#		by the # of groups, the remainder is assigned randomly.

			balanced_randomization <- function( ids, groups = c() ) {
				#	make sure ids are not duplicated
				if( TRUE %in% duplicated(ids) ){ stop("Duplicate IDs not allowed!") }

				#	ids should be characters because factors are will match falsely
				ids	<- as.character( ids )

				#	generate a data frame that will contain the group assignments
				sampling_df <- data.frame( 	id=ids, 
											group=rep( NA, length(ids) ) ,
				#	keep track of ids that have already been randomized		 	
				already_sampled <- c()
				#	how many ids should be assigned to each group?
				size_per_group <- floor( length(ids) / length(groups) )

				#	randomize ids to each group
				for(i in 1:length(groups) ) {
					#	sample the ids for this group, excluding those already assigned
					ids_in_group <- sample( 
									ids[ ! ids %in% already_sampled ] , 
									size_per_group , 
					#	update the list of already assigned ids
					already_sampled <- c( already_sampled, ids_in_group )
					#	set the group assignment
					sampling_df$group[ sampling_df$id %in% ids_in_group  ] <- groups[i]

				#	if the number of ids is not evenly divisble by the number of groups,
				#	randomly fill out the remaining, unfilled entries
				remainder <- length(ids) %% length(groups)
				if(remainder > 0){
					sampling_df$group[ is.na(sampling_df$group) ] <- 
						sample( groups , remainder, replace=FALSE)
				return( sampling_df )

			#	stratified_randomization
			#	(requires the package "plyr" and the "balanced_randomization" function)
			#	Inputs:
			#		DF		data frame containing ids to randomly assign and the
			#				corresponding stratification characteristics for each id
			#		id		a string specifying which column of DF is the id to randomize
			#		strata	a vector of strings specifying how to stratify the data
			#		groups 	groups to randomize ids to
			#	Returns:
			#		data frame with a "group" column appended with the randomly assigned group
			#	Description:
			#		For each stratum (unique combination of strata), ids are randomly assigned
			#		to one of the passed in groups in a balanced way (using balanced_randomization).
			stratified_randomization <- function( DF, id, strata, groups ){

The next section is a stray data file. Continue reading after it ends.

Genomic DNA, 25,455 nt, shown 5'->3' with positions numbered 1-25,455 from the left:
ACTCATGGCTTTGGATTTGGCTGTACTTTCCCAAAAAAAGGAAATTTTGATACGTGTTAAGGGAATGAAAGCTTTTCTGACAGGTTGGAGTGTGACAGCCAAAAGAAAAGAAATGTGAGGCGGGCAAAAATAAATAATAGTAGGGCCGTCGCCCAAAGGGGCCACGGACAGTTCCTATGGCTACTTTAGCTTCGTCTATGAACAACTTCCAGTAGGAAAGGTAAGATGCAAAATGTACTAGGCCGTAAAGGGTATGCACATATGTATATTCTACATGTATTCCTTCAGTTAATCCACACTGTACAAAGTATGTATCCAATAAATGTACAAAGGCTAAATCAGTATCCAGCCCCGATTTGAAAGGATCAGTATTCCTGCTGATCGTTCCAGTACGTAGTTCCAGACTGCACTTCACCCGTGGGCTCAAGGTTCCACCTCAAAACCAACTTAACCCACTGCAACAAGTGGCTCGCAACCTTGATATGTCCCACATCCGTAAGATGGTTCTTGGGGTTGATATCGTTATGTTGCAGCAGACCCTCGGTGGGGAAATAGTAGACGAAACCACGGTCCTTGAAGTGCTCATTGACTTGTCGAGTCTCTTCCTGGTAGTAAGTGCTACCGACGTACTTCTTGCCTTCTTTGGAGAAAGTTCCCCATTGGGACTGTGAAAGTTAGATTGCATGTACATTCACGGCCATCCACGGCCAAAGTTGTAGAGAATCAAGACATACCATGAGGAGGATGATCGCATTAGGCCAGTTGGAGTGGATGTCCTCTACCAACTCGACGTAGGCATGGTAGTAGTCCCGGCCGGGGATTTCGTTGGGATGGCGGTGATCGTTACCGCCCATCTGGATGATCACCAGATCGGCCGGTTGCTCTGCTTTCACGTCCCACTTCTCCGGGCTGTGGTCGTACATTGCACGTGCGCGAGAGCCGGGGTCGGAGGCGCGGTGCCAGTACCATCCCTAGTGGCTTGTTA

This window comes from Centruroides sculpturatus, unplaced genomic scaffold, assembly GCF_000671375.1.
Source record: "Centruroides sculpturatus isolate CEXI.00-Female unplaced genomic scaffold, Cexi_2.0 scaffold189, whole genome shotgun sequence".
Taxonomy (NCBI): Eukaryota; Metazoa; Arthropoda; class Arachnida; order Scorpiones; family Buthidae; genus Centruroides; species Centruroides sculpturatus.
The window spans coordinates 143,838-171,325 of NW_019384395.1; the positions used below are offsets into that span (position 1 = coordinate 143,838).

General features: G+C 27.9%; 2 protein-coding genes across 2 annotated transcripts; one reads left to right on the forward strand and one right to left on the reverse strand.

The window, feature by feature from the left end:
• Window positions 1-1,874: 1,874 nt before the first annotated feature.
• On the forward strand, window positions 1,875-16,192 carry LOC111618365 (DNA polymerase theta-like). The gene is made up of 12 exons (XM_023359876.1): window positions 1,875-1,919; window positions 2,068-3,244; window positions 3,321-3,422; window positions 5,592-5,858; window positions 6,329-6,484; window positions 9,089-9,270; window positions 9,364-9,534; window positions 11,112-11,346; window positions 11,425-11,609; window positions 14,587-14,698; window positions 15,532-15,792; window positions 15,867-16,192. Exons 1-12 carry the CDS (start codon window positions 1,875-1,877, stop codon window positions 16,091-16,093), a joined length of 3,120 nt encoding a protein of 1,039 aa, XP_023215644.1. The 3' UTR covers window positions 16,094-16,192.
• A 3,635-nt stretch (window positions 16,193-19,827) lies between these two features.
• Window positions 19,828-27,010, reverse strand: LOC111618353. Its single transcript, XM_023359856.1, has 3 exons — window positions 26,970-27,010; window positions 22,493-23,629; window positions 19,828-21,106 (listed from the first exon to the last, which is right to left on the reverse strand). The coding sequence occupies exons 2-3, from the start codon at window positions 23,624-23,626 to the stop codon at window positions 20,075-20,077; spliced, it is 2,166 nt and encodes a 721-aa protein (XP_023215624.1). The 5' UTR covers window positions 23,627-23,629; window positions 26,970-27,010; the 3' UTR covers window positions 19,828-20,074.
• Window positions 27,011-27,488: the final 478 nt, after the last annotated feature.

#	we need plyr for its handy dlply function. Thanks, Hadley!
				if( ! require( plyr ) ){ stop( "You need to install plyr!" ) }

				#	set the strata (features you want to stratify on)
				strata <- dlply( DF , strata )

				#	perform balanced randomization within each stratum
				for( stratum in strata ){

					#	the first time, create the data frame with assignment
					if( ! exists("strat_df") ){
						strat_df <- balanced_randomization( stratum[ , id], groups)
					#	subsequent times append to data frame with assignments
						strat_df <- rbind(	balanced_randomization( stratum[ , id], groups) ,
											strat_df )

				return( merge( DF, strat_df, by=id ) )

			#	Sample from 3 groups equally
			ids_to_sample 	<- c(1:100)
			groups 			<- c("Group 1","Group 2", "Group 3")
			sampled_df 		<- balanced_randomization( ids = ids_to_sample, groups = groups)

			#	Sample from 3 groups where you weight Group 1 2x
			ids_to_sample 	<- c(1:100)
			groups 			<- c( rep( "Group 1", 2 ),"Group 2", "Group 3")
			sampled_df 		<- balanced_randomization( ids = ids_to_sample, groups = groups)
			table(sampled_df $group)

			#	generate a fake dataset "d"
			ids_to_sample 	<- c(1:100)
			gender			<- sample( c("M","F") , 100, replace=TRUE )
			race			<- sample( c("W","B","L") , 100, replace=TRUE )
			d				<- data.frame( id=ids_to_sample , gender=gender, race=race )

			#	define the groups to randomize to
			groups 			<- c( "Group 1","Group 2", "Group 3")

			#	specify the data frame, the id, the stratification features, and the groups to randomize to
			stratified		<- stratified_randomization( d , id="id", strata=c("race","gender"), groups=groups )

			#	confirm the conditions are balanced
			aggregate( id ~ group + gender + race, stratified, length )